Tunisian concerns about the impact of rapid economic
liberalization.

------------------

TUNIS 00001159 002 OF 003


Political Overview
------------------

6. (SBU) Tunisia is a constitutional republic with a
population of approximately 10 million, dominated by a single
political party, the Democratic Constitutional Rally (RCD).
Zine El Abidine Ben Ali has been the president since 1987.
Although three opposition parties fielded candidates in the
October 2004 presidential election, official results
indicated that President Ben Ali won approximately 94 percent
of the registered popular vote. The official turnout was
reportedly higher than 90 percent of registered voters,
although there were indications that voter turnout figures
were fraudulently inflated. Tunisia has a bicameral
legislature. In addition to the Chamber of Deputies, a
second legislative body, the Chamber of Advisors, was created
in a 2002 referendum amending the Constitution. The
legislature plays a limited role as an arena for debate on
national policy but never introduces legislation and
virtually always passes bills presented by the Executive with
only minor changes. National elections - both presidential
and legislative - will be next held in 2009.

7. (SBU) Political liberties remain tightly controlled and
civil society development is stifled. Tunisia's sluggishness
on political reform has been a point of contention in the
US-Tunisian relationship in recent years. Although President
Ben Ali has introduced some positive political reforms in the
past two years (pardoning some political prisoners, lifting a
form of censorship for print media, registering a new
political party and independent media outlets), civil society
and human rights groups remain deeply cynical and continue to
report many instances of government harassment, intimidation,
and limits on their activities. Journalists reject the
suggestion that press censorship has ended and local media
usually lacks any meaningful coverage of domestic political
issues. In the 2006 Reporters Without Borders Worldwide
Press Freedom Index, Tunisia was ranked 148 out of 168
countries.

------------------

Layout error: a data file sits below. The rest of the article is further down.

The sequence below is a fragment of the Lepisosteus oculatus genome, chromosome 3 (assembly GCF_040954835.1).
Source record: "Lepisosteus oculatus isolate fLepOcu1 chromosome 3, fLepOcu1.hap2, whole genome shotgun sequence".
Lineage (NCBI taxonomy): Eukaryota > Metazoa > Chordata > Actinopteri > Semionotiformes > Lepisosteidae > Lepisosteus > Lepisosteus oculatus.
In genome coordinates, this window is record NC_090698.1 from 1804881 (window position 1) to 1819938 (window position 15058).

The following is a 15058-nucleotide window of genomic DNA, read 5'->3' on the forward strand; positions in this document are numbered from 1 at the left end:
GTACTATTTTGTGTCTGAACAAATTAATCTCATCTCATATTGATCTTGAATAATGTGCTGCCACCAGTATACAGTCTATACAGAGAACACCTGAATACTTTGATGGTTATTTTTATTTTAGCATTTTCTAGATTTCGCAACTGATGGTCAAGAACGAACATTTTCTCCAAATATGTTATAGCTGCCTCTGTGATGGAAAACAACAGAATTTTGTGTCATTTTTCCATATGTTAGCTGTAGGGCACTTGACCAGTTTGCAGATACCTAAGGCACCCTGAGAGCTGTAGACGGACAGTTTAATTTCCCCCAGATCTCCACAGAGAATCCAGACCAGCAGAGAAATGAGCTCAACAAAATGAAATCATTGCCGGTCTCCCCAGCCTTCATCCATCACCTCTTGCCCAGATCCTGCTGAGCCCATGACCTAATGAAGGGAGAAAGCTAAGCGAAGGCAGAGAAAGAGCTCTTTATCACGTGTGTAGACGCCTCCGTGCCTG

Security Situation
------------------

8. (SBU) There is a threat of terrorism in Tunisia,
particularly in light of the recent establishment of al-Qaeda
in the Islamic Maghreb (AQIM). In January 2007, the
Government of Tunisia announced that Tunisian security forces
disrupted a terrorist group in December 2006/January 2007,
killing or capturing many individuals who reportedly planned
to carry out acts of violence in Tunisia. The US Embassy in
Tunis was reportedly among the group's intended targets. In
2002, a faction of al-Qaeda claimed responsibility for an
attack on the Ghriba synagogue on the southern island of
Djerba, the first al-Qaeda related terrorist attack after
September 11.

9. (SBU) The Government of Tunisia remains concerned about
signs of increasing Islamic extremism and considers national
security as one of its major priorities. Therefore, it
places a high value on its historic and robust
military-military relationship with the United States.
Unfortunately, and against the backdrop of a very limited
national budget, new equipment is needed to match the
evolving and common threat of transnational terrorism. In
FY 2007, Tunisia will receive approximately US $8 million in
Foreign Military Financing (FMF), nearly all of which is used
for the partial maintenance of its aging fleets of US-origin
equipment. FMF is expected to drop dramatically in FY 2008
to approximately US $2 million, which will make any
significant recapitalization of the Tunisian Armed Forces
problematic, unless additional third-country or other
financing is secured.

----------------
Mission Overview
----------------

10. (SBU) The US Mission in Tunisia is a medium-sized post
with almost 100 direct-hire American staff, including some 20
full-time Arabic students. It consists of the Department of
State, including the Middle East Partnership Initiative
Regional Office and the Foreign Service Institute's Advanced
Arabic Language Field School, as well as the US Defense
Attache Office, the Office of Defense Cooperation, the

TUNIS 00001159 003 OF 003


American Battle Monuments Commission, and the US Executive
Director's Office at the African Development Bank. A new
embassy compound was completed and occupied in November 2002
on a 20-acre site located halfway between downtown Tunis and
the northern suburbs.
GODEC